To the same doctor who said not to be surprised if my son needed a kidney transplant by the time he was 15 and then added---"Because when one of my kids needs something, I make sure they get it."

To the doctor who has not seen my child in years, but still remembers him and checks in with me.

To the resident doctor who spoke to me with excitement about meeting a trisomy 13 child who was 4 at the time and doing well.

To the same resident doctor for asking many questions unrelated to my son's hospitalization because it revealed his surprise and desire to learn.

To the doctor who gave me the chance to tell his residents anything I wanted them to know about caring for a child with trisomy 13.

To the doctor who used my visit as an opportunity for his medical student to learn this important lesson--"You treat the individual, not the label."

To the doctor who has said my son is a great teacher.

To the doctor who told me we had to challenge my son.

To the specialists who take care of him currently.

To his primary for caring for him and being part of our story.

Thank you, doctor.

Friday, June 10, 2016


Hace unos meses, escuché a mi hijo Daniel y a su amigo Bjorn hablar de uno de los niños de la iglesia. Este niño de casi tres años está lleno de energía y siempre quiere imitar lo que hacen los más grandes. Al igual que ellos, juega pesado. La única diferencia es que todavía no mide las consecuencias, así que a veces muerde y avienta cosas. A Daniel le gusta jugar con él, pero a veces se queja y dice que “le choca”.

---Si fuera como Caleb, sería perfecto, ¿verdad?--- comentó Bjorn. Daniel, por supuesto, le dio la razón.

No es la primera vez que alguien describe a Caleb de esta manera.

---Mami, ¿por qué están débiles los músculos de Caleb?

---Porque su cuerpo no se formó bien.

---Mifis es perfecto. A lo mejor no es una vida perfecta, pero sí divertida. Y yo creo que su cerebro es más inteligente de lo que creemos porque está tratando de gatear.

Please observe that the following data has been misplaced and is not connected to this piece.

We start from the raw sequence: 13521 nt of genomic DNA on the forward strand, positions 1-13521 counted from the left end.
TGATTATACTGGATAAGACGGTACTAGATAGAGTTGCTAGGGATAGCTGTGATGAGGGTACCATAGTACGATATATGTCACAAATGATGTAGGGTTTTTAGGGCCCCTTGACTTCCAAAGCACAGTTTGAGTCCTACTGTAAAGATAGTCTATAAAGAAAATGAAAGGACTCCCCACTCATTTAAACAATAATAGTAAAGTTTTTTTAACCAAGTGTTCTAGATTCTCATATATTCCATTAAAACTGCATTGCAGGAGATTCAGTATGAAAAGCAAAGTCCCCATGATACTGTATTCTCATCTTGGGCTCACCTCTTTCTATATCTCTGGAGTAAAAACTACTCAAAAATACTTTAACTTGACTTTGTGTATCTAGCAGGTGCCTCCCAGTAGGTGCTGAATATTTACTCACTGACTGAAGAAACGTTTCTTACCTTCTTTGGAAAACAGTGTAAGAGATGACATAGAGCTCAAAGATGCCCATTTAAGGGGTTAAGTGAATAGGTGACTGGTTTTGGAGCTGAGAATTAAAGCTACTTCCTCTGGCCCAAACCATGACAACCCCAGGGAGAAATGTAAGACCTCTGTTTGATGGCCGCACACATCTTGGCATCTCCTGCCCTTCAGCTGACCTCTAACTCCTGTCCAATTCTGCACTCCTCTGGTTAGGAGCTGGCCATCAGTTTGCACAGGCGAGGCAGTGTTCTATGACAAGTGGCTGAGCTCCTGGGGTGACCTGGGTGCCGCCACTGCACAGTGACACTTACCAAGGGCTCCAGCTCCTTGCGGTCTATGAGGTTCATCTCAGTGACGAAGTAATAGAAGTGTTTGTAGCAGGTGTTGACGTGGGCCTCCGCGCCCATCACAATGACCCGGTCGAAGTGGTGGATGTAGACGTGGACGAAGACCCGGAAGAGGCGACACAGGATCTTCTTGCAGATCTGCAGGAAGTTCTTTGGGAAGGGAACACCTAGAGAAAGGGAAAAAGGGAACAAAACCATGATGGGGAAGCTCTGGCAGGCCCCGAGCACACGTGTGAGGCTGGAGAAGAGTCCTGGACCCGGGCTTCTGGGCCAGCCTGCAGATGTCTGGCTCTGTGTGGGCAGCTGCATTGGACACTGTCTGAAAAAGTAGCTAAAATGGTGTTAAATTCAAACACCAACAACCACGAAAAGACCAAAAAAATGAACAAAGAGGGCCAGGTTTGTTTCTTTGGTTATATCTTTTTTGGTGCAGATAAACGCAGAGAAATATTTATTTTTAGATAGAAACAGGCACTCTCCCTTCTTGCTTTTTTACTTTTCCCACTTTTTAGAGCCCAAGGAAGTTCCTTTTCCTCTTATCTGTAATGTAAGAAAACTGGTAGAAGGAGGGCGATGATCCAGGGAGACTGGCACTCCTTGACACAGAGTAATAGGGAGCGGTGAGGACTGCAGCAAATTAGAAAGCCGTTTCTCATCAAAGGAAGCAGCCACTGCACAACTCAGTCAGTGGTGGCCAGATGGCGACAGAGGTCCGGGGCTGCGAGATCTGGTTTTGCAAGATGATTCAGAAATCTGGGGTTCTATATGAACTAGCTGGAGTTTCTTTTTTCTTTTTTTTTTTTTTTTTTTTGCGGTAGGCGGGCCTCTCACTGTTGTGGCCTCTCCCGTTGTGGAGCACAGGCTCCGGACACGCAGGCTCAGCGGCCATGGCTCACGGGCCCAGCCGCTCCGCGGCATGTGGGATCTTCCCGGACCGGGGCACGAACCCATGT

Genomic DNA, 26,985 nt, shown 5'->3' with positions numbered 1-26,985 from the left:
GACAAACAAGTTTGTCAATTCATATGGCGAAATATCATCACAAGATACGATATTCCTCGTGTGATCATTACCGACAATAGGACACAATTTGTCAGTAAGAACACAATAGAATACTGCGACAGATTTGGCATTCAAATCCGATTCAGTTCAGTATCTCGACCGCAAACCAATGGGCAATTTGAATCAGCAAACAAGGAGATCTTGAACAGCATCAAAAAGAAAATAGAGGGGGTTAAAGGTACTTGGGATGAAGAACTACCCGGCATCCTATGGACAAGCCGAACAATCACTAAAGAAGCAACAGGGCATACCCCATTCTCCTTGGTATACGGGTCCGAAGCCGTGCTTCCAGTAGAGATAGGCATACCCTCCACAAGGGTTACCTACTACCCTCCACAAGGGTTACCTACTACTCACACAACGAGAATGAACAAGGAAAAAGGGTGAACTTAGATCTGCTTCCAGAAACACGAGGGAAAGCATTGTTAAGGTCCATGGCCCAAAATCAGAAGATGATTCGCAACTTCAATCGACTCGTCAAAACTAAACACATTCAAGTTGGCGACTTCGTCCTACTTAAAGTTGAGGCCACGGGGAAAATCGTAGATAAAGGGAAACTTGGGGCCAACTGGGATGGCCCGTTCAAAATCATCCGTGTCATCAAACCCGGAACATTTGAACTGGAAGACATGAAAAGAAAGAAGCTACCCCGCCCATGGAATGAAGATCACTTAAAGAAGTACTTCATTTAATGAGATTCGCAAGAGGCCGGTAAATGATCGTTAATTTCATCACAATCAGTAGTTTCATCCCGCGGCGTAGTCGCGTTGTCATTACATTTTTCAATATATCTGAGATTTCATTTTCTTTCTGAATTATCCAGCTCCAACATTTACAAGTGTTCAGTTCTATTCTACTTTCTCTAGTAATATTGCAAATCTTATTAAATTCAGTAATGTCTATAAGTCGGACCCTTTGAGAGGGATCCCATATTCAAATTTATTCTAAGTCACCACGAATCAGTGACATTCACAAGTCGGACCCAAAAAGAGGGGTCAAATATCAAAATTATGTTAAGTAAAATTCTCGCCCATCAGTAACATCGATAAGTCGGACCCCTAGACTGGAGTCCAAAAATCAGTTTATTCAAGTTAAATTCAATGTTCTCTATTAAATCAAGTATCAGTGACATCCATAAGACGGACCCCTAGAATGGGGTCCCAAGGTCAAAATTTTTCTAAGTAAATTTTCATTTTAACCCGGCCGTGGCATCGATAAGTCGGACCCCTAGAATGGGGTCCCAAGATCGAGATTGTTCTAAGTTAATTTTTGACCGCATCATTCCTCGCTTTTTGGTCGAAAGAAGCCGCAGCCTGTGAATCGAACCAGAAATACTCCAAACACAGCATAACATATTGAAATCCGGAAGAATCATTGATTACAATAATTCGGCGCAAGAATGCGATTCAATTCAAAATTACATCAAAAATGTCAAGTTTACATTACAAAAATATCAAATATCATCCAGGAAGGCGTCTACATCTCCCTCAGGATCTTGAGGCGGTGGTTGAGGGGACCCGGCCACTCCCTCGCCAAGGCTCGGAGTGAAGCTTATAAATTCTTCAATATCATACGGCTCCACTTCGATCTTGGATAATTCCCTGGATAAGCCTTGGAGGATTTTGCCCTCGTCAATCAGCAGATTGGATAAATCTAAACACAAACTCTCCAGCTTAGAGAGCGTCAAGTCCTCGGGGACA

Son varias las palabras que se han usado para describir a mi segundo hijo. Algunas de ellas son frías e impersonales. Sindrómico, displástico, atípico no son palabras bellas, pero no me molestan. Los términos médicos son necesarios; te brindan datos; describen lo que se ve.

No obstante, prefiero las palabras que salen del corazón de Daniel y de muchos otros. Su perspectiva es distinta; es del interior: perfecto, gracioso, tierno, feliz, amado, bendecido, hermano, hijo. Todas estas palabras también describen lo que es cierto en la vida de Caleb.

Han pasado más de cinco años desde que iniciamos este recorrido y mucho ha cambiado. Las palabras que al principio nos describían han sido borradas o acalladas por otras. Conmoción y vergüenza han sido substituidas por aceptación y orgullo. Yo soy la mamá de Caleb. El dolor ha sido atenuado por la alegría.

Unas cuantas semanas antes de la conversación de Daniel y su amigo, le recordé a mi esposo de la vez que lo encontré llorando.

--- Estabas sentado en el sillón cerca de las escaleras y en el fondo se veía Caleb en la alfombra de la sala moviéndose de una manera torpe, casi robótica; su cuerpo, flaco y débil.

--- Sí. Me acuerdo que pensé: “esto no fue lo que pedí”.

Los dos volteamos a ver a Caleb: en el mismo lugar, sonriendo y balanceándose en la alfombra, cinco años después. La alegría hizo presa de nosotros y ese triste recuerdo es ciertamente cosa del pasado.

Caleb acaba de cumplir cinco años y, según la comunidad médica, este es un gran logro. Fuera de lo normal, a decir verdad. De acuerdo con las estadísticas, la mayoría de los niños que nacen con trisomía 13 mueren antes del año. Caleb es atípico. Pero más que nada, es un niño amado y es parte de una familia sumamente agradecida de poder llamarlo hijo y hermano.

Wednesday, June 8, 2016

You belong

For a moment, just for a moment
I feel the pain of what could have been

I watch you in your chair during circle time
You are not like the others
Are you out of place?
No, you belong there

You belong
You belong in that classroom
as much as you belong in my life.

Wednesday, May 4, 2016


Last year, I attended my son Daniel's Pops Concert, the 4th- and 5th-graders' annual music program from his school. Daniel's 4th-grade class danced to the tune of "On Top of the World," and I felt on top of the world watching my son dance along with his friends. Yet the real magical moment for me came when I watched two fifth-graders dance. These two boys are in my son Caleb's Special Education class. One has Down syndrome; the other, some other kind of developmental delay.

As these two boys danced, tears rolled down my face. I cried out of joy and out of gratitude that they had not only been included like everybody else, but they had also been given prominent roles. The people in the auditorium did not know, but their clapping and cheering when these two boys danced spoke to me of acceptance. When they clapped, I felt they were also clapping for my son.